Antibiotics have been beneficial for human and animal health. However, an excessive use in livestock and a deficient management of the carcasses can lead to adverse effects in the scavengers that ingest them, especially in “supplementary feeding sites” (SFS). The aim of this study was to assess the potential risk of exposure to antibiotics for an endangered population of Cinereous vultures (Aegypius monachus) from southeastern Portugal. Hence, a multi-residue method based on QuEChERs was adapted and validated to analyse, in small volumes of tissues, the most frequent antibiotics used in livestock. The method was applied to 87 samples of liver, muscle and kidney from 7 goats and 25 sheep disposed in SFS. According to questionnaires to farmers, the animals had not been treated with antibiotics, but analyses showed residues in 29% of the samples. Antibiotics were more frequent in goats (42.9%) than in sheep (24.2%), and oxytetracycline and trimethoprim were the most common (both 13.8%). Oxytetracycline, the most common antibiotic for livestock in Portugal, showed the highest concentration (1452.68 ng g−1). To our knowledge, this is the first study of presence of antibiotics in carrion from SFS. The concentrations of antibiotics in carrion do not seem to pose a risk of acute intoxication for adult Cinereous vultures. However, subtle and likely chronic exposure with unknown health consequences may occur, which requires more research. Moreover, the results of this first study can be used in future studies to assess the risk for avian scavengers.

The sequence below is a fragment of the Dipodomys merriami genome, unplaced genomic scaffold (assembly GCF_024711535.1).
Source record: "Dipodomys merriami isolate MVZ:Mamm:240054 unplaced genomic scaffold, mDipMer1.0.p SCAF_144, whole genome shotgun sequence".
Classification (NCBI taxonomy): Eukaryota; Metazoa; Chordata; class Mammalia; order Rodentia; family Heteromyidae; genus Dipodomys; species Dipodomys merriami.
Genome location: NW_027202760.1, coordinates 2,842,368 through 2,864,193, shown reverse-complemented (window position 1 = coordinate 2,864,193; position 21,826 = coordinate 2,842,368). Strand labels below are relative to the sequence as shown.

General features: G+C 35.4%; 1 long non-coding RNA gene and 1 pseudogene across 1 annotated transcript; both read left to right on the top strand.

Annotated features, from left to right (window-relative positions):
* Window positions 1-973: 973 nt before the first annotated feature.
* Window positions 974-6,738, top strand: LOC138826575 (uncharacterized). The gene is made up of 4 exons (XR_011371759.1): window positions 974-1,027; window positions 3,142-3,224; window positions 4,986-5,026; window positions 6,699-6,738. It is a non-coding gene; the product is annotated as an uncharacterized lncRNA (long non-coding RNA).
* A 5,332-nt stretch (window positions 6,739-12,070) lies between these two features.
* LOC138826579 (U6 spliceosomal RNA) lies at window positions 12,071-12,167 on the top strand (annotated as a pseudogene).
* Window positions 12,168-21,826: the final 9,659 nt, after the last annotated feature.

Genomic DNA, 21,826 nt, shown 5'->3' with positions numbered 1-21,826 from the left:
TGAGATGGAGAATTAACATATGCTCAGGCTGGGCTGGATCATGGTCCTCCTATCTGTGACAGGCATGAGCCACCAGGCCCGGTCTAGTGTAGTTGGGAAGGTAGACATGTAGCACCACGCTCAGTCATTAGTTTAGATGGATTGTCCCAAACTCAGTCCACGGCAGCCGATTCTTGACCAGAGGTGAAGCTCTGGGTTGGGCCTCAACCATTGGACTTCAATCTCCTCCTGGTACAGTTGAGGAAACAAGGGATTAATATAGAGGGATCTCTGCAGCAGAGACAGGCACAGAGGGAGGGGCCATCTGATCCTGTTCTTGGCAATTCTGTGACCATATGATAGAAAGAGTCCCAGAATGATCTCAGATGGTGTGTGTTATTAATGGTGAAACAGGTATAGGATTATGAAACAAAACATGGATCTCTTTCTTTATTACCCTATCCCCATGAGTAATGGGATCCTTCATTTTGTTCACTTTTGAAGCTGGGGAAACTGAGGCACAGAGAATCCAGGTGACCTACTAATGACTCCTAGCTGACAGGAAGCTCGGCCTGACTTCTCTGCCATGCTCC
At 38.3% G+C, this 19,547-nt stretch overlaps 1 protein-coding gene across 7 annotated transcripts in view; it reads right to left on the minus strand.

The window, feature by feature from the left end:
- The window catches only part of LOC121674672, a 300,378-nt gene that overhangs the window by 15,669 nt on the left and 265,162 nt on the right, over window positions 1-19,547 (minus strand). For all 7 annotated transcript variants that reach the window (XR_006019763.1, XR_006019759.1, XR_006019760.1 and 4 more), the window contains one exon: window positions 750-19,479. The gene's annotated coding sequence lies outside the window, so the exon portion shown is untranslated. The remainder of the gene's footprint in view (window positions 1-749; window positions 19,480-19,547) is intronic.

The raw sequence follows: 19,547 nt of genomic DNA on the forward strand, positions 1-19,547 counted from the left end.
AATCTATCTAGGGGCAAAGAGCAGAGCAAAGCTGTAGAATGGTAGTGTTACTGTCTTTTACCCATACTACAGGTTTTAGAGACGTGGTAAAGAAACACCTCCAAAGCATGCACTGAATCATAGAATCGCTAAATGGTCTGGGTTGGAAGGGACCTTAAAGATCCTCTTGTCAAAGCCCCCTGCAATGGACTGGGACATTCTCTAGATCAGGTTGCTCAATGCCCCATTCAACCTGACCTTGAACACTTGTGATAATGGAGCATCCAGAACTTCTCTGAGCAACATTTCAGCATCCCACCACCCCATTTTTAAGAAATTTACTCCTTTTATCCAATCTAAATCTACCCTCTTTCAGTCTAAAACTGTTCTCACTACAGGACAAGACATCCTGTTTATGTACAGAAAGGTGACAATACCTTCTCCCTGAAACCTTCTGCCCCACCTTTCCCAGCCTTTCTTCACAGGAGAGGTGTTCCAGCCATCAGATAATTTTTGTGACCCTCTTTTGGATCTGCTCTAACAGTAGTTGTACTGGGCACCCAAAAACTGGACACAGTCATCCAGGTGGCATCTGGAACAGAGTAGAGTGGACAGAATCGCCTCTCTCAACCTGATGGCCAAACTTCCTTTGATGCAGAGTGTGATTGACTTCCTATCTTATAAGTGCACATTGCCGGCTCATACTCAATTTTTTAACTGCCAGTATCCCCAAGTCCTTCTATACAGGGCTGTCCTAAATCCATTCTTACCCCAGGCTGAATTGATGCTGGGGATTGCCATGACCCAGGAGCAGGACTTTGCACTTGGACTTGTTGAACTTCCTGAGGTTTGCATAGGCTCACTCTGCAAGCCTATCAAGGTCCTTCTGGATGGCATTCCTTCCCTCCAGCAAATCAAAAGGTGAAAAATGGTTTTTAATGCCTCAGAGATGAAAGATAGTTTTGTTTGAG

Science of the Total Environment – Elsevier
Published: Jun 1, 2018
It’s your single place to instantly
discover and read the research
that matters to you.
Enjoy affordable access to
over 18 million articles from more than
15,000 peer-reviewed journals.
All for just $49/month
Query the DeepDyve database, plus search all of PubMed and Google Scholar seamlessly
Save any article or search result from DeepDyve, PubMed, and Google Scholar... all in one place.
Get unlimited, online access to over 18 million full-text articles from more than 15,000 scientific journals.
Read from thousands of the leading scholarly journals from SpringerNature, Elsevier, Wiley-Blackwell, Oxford University Press and more.
All the latest content is available, no embargo periods.
“Hi guys, I cannot tell you how much I love this resource. Incredible. I really believe you've hit the nail on the head with this site in regards to solving the research-purchase issue.”Daniel C.
“Whoa! It’s like Spotify but for academic articles.”@Phil_Robichaud
“I must say, @deepdyve is a fabulous solution to the independent researcher's problem of #access to #information.”@deepthiw
“My last article couldn't be possible without the platform @deepdyve that makes journal papers cheaper.”@JoseServera